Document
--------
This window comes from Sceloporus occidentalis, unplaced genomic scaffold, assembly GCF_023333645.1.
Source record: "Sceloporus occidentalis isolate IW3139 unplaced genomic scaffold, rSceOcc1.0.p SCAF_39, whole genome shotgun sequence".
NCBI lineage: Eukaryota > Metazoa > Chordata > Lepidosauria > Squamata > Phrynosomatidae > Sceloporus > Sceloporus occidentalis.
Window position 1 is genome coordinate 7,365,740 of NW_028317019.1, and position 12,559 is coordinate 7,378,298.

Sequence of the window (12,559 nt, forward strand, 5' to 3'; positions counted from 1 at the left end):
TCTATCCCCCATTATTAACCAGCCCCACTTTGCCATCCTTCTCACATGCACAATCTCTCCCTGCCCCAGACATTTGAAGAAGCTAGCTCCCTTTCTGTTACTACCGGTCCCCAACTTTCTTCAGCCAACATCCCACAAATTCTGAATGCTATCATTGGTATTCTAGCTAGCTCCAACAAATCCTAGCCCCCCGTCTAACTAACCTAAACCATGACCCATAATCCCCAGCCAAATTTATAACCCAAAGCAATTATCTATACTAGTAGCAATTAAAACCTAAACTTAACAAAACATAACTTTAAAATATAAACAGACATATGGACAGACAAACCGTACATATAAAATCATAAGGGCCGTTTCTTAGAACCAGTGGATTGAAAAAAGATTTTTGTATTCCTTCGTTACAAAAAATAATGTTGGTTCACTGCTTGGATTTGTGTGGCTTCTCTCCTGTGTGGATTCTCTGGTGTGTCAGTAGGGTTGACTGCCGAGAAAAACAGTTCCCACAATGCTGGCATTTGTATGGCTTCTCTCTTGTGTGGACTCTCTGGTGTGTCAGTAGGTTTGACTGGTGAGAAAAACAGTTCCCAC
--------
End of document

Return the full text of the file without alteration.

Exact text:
This window comes from Sceloporus occidentalis, unplaced genomic scaffold, assembly GCF_023333645.1.
Source record: "Sceloporus occidentalis isolate IW3139 unplaced genomic scaffold, rSceOcc1.0.p SCAF_39, whole genome shotgun sequence".
NCBI lineage: Eukaryota > Metazoa > Chordata > Lepidosauria > Squamata > Phrynosomatidae > Sceloporus > Sceloporus occidentalis.
Window position 1 is genome coordinate 7,365,740 of NW_028317019.1, and position 12,559 is coordinate 7,378,298.

Sequence of the window (12,559 nt, forward strand, 5' to 3'; positions counted from 1 at the left end):
TCTATCCCCCATTATTAACCAGCCCCACTTTGCCATCCTTCTCACATGCACAATCTCTCCCTGCCCCAGACATTTGAAGAAGCTAGCTCCCTTTCTGTTACTACCGGTCCCCAACTTTCTTCAGCCAACATCCCACAAATTCTGAATGCTATCATTGGTATTCTAGCTAGCTCCAACAAATCCTAGCCCCCCGTCTAACTAACCTAAACCATGACCCATAATCCCCAGCCAAATTTATAACCCAAAGCAATTATCTATACTAGTAGCAATTAAAACCTAAACTTAACAAAACATAACTTTAAAATATAAACAGACATATGGACAGACAAACCGTACATATAAAATCATAAGGGCCGTTTCTTAGAACCAGTGGATTGAAAAAAGATTTTTGTATTCCTTCGTTACAAAAAATAATGTTGGTTCACTGCTTGGATTTGTGTGGCTTCTCTCCTGTGTGGATTCTCTGGTGTGTCAGTAGGGTTGACTGCCGAGAAAAACAGTTCCCACAATGCTGGCATTTGTATGGCTTCTCTCTTGTGTGGACTCTCTGGTGTGTCAGTAGGTTTGACTGGTGAGAAAAACAGTTCCCAC